Johnson Street Bridge back on track

An army of welders is working on the parts needed for the new Johnson Street Bridge, which could have traffic rolling across in July 2017.

An army of welders is working on the parts needed for the new Johnson Street Bridge, which could have traffic rolling across in July 2017 rather than early 2018.

Last November, council was given the disappointing news that completion of the project had slipped to early 2018 due to steal fabrication problems in China. In response, council put down its foot and asked PCL (the contractor) to revise the project schedule to complete the bridge by the fall of 2017.

On Thursday, project manager Jonathan Huggett told council the city has been working closely with PCL to revise the schedule and the bridge should now be open to traffic in July 2017. The whole project is anticipated to wrap up later that year.

According to Huggett, the critical elements for sticking to the schedule are the ring structures (being fabricated in China), which are 50 feet in diameter and have to be perfectly circular. The structures are slated to arrive in Victoria by the end of the year.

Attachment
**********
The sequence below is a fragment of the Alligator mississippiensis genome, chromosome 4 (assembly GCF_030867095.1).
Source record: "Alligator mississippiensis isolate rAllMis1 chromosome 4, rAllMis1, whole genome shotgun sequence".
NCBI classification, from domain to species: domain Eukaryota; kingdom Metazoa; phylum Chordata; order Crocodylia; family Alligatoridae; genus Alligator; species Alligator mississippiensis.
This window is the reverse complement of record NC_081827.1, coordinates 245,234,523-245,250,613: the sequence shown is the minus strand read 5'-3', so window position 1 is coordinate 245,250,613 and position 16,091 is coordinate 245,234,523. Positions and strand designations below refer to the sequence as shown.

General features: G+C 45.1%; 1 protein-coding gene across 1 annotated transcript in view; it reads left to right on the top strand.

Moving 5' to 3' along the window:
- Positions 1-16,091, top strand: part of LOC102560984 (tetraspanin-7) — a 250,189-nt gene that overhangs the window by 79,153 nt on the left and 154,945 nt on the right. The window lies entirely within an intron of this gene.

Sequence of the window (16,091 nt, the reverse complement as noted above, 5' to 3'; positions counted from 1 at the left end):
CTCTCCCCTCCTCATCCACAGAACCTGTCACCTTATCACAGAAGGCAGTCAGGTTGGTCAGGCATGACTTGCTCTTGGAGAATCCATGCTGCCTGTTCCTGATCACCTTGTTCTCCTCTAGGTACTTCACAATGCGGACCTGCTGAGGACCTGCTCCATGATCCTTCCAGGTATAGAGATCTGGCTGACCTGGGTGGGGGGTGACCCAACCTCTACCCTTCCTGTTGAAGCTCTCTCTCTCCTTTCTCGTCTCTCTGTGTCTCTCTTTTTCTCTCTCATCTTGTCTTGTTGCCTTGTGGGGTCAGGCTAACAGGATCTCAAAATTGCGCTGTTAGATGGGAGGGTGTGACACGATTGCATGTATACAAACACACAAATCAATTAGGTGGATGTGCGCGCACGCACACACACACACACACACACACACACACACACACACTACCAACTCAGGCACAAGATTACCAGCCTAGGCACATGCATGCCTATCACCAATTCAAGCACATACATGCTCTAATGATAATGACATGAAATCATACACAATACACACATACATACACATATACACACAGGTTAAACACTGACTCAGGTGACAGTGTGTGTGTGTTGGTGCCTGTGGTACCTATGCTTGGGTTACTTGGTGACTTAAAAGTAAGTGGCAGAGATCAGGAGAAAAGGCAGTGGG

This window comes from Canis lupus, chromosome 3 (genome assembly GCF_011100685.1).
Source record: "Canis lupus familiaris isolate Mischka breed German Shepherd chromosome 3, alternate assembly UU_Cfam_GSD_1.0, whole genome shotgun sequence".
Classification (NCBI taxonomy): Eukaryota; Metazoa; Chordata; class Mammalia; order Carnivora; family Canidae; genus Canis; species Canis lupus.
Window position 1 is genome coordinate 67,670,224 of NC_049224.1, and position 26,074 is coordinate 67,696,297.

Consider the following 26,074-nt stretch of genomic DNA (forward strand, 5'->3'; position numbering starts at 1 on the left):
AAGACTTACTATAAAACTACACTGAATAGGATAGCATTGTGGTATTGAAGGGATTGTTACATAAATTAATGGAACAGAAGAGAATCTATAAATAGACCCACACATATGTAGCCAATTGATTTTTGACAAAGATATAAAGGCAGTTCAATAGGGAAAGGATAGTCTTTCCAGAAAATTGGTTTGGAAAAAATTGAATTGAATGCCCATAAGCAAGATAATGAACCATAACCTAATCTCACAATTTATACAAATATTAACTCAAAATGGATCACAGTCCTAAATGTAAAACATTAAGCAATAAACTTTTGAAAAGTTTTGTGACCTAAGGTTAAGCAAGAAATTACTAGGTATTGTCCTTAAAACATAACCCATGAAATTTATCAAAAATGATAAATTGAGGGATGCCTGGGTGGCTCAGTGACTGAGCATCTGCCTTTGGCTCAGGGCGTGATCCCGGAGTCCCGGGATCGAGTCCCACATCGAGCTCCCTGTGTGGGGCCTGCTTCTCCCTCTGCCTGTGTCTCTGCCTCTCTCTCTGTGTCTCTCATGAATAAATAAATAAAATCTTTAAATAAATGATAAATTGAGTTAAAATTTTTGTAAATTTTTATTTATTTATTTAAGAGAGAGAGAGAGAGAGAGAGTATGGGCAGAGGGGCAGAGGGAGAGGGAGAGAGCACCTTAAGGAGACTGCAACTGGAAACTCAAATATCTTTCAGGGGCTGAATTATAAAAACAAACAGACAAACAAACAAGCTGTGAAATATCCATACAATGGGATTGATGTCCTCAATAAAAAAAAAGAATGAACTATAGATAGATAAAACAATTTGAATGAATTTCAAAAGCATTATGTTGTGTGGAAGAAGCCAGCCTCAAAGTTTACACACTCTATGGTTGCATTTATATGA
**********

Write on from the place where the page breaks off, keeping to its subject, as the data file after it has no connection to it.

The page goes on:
“The fabrication of those rings is totally front and centre of my mind,” said Huggett, noting it will likely take two months of welding to make the ring structures. “You can imagine we have an army of welders on this project.”

The concrete roadway bridge decks are now complete, along with areas west of Harbour and Esquimalt roads. The focus is now shifting to the installation of some of the major machinery that opens and closes the bridge, which is being made by a company in Alabama.

“This (machining) is a very significant fabrication and this is key to the whole thing,” said Huggett. “If this is wrong, then we’re going to have problems opening and closing the bridge.”

Designs are also being finalized for the pedestrian overpass.

The bridge has been plagued by problems both structurally and financially.

In 2014, steel fabrication of the main bridge trusses and a large ring rotating mechanism was rejected, and most recently, 75 cracked welds were detected on the steel deck surface, pushing the arrival of the steel to the end of 2016.

The budget for the bridge is $96.854 million. As of Dec. 31, the budget had already reached $65.001 million and a number of unresolved issues remain that will require further additional funding.

The bridge was originally approved in 2009 with a total cost of roughly $63 million and was supposed to be in use by September of this year.

 

 

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